We Need To Talk About Ziwe

The former late-night host on Showtime inserted herself into a feud between rappers Nicki Minaj and Megan Thee Stallion.
The former late-night host on Showtime inserted herself into a feud between rappers Nicki Minaj and Megan Thee Stallion.

The former late-night host on Showtime inserted herself into a feud between rappers Nicki Minaj and Megan Thee Stallion.

As the controversy between Nicki Minaj and Megan Thee Stallion intensified this week, I was taken aback to find a third actor inserting herself into the conversation: Ziwe Fumudoh. 

The comedian and TV personality tweeted on Sunday: “.@NICKIMINAJ would you be interested in an interview? you’d be an iconic guest”

Not long after she extended that invitation to Minaj, Fumudoh deactivated her account on X, likely due to the deluge of disappointment, annoyance and public shaming from internet users asking, “Ziwe, girl, what are you doing?”

With the invite to Minaj, she attempted to capitalize on the public ridicule of a Black female gun violence survivor by another Black woman for the sake of viewership. Apart from the fact that Minaj does not need a broader audience to spew misogynoir, invoke Megan Thee Stallion’s late mother and embolden her crazed fan base, Fumudoh’s invitation raises questions about her integrity and utility. The fact that she entertained the idea points to an over-reliance on shock value in her interviews and undermines her talent.

In this screenshot from X, captured by journalist Gerrick Kennedy, Ziwe extends an invitation for Nicki Minaj to join her show.
In this screenshot from X, captured by journalist Gerrick Kennedy, Ziwe extends an invitation for Nicki Minaj to join her show.

In this screenshot from X, captured by journalist Gerrick Kennedy, Ziwe extends an invitation for Nicki Minaj to join her show.

Over the past several years, Fumudoh has hustled her way through the media comedy ecosystem — interning at Comedy Central, then writing for The Onion, Reductress and other media outlets. However, she struck gold when she created “Baited by Ziwe,” a YouTube series in 2017, and then adapted the show for Instagram Live at the onset of the coronavirus pandemic.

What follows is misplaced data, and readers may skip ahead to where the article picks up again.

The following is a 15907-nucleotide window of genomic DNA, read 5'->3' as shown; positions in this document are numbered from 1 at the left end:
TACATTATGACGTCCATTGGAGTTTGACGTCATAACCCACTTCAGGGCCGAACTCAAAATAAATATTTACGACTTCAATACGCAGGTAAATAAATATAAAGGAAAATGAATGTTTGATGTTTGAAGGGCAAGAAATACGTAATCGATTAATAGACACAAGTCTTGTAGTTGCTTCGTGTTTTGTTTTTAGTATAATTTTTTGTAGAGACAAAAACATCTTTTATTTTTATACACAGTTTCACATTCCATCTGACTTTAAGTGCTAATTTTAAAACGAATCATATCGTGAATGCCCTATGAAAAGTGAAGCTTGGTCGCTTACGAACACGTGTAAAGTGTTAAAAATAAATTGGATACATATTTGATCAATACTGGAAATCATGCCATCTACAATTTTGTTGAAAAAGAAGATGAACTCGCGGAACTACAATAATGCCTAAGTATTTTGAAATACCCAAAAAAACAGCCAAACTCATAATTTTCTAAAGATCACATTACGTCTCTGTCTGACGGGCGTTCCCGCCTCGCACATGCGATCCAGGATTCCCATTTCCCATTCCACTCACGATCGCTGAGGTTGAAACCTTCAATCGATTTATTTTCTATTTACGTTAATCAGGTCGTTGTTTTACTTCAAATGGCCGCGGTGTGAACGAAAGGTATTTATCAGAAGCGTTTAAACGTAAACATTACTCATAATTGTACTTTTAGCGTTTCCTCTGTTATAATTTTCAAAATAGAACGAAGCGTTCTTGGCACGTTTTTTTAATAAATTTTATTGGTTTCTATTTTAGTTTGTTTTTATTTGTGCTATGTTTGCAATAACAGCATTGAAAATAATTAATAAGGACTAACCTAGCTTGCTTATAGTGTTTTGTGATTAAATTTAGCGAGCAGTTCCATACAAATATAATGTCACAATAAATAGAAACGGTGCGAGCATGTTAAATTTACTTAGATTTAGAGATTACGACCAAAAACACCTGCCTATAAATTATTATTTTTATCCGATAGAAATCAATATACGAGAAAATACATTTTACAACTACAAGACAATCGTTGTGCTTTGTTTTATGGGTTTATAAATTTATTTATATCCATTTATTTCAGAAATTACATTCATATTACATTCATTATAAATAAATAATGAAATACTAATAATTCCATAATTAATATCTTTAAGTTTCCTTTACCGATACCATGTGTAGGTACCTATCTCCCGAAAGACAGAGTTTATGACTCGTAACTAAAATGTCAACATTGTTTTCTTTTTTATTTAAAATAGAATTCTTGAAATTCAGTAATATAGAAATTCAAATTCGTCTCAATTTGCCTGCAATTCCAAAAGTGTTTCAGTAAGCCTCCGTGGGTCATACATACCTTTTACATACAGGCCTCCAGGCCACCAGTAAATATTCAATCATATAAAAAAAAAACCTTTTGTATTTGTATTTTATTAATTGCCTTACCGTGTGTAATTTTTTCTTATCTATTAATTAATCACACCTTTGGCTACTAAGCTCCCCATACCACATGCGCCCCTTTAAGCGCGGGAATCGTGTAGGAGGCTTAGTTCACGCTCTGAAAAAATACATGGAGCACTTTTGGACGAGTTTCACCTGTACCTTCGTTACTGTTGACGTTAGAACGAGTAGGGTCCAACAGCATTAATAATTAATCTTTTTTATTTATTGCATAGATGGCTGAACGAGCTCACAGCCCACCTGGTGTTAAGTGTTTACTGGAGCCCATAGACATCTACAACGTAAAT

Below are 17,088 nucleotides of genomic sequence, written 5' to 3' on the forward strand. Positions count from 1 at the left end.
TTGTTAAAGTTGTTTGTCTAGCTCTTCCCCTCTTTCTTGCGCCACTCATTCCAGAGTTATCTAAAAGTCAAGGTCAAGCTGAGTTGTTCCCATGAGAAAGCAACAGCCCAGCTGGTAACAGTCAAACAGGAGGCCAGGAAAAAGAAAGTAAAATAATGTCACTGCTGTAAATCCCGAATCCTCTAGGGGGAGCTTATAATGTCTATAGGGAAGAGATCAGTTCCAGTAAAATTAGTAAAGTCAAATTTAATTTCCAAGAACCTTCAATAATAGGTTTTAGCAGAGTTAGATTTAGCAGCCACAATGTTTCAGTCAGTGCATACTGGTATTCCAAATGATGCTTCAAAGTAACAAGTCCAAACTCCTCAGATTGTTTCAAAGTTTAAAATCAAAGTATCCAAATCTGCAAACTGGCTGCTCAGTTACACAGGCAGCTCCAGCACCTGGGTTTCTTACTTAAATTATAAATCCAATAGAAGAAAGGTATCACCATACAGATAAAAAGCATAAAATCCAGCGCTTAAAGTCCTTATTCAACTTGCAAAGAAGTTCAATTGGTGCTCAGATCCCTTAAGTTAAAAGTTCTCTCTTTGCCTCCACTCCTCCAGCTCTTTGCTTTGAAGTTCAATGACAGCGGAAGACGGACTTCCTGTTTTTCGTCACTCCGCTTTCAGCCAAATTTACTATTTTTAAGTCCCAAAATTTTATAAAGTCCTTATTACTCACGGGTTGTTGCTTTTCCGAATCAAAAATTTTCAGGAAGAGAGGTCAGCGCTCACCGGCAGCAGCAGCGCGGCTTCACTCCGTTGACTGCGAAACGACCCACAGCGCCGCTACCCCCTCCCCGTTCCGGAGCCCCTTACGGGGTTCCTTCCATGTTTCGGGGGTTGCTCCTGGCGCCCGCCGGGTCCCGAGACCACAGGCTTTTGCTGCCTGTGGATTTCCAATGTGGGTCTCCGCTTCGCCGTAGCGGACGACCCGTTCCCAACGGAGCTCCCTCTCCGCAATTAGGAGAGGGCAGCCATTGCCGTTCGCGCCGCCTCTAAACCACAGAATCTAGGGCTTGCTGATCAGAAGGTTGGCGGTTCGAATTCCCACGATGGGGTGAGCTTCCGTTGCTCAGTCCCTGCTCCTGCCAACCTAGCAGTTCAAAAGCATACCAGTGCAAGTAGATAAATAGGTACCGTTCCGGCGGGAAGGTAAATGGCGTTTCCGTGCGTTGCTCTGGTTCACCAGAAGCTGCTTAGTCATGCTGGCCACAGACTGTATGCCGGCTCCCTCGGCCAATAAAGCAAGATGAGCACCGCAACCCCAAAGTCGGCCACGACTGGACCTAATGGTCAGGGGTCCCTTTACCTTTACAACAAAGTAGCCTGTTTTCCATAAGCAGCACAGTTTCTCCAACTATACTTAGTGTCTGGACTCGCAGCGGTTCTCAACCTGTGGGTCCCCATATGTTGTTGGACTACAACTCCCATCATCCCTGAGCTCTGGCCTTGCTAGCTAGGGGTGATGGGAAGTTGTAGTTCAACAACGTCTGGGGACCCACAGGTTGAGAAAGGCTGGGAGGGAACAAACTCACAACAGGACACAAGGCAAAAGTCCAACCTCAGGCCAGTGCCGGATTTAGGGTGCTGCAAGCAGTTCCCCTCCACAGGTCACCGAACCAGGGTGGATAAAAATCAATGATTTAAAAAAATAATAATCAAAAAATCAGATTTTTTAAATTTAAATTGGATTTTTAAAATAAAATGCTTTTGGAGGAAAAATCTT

The premise of “Baited” was for Fumudoh to “trick” her white friends and associates into “blurting out racial faux pas.” It was entertaining to watch alleged scammer Caroline Calloway bumble her way through the interview trying to count her Black friends. Or cookbook author Alison Roman trying to name five Asian people. Though I was indifferent to the concept, I could understand the appeal. 

Fumudoh’s ascent into public consciousness was at its peak in the summer of 2020 and coincided with an onslaught of police brutality and racist violence that spurred a supposed racial reckoning in America. We were exhausted by constant imagery of Black people being killed and delirious with quarantine boredom. 

For many, “Baited” was a subtle form of catharsis, a manifestation of a subconscious desire to hold seemingly liberal, “nice white people” to account. On what other platform would you be able to overtly ask non-Black folks whether they actually engage with Black people in their day-to-day lives? Watching people writhe and squirm at the mere mention of race only affirmed what we already knew: Many self-proclaimed “allies” are insincere, living incongruent with their beliefs and expecting applause for the bare minimum. 

Since then, Fumudoh has walked the halls of Harvard Law School, released her own book, “Black Friend: Essays,” and earned her spot as one of the few Black women on late-night television. Her Showtime talk show, “Ziwe,” was an understated hit, bringing on sought-after guests like author Fran Leibowitz, actor Drew Barrymore and actor and musician Chet Hanks, whom she interrogated about his contrived Jamaican accent

But after two seasons, the sun set on “Ziwe,” and Showtime canceled the series. Since then, Fumudoh has returned to her YouTube roots for a 17-minute interview with former U.S. Rep. George Santos (R-N.Y.). The video, garnering more than 1.9 million views, is called “George Santos Answers Hard-Hitting Questions”when, unsurprisingly, he does none of that. Fumudoh does not ask Santos in her charming but forthright way about his staunch support of anti-LGBTQ+ policy or his history of racist remarks, but instead she asks about a “complete list of cosmetic procedures” Santos has had and whether he would shoplift at Ulta versus Sephora.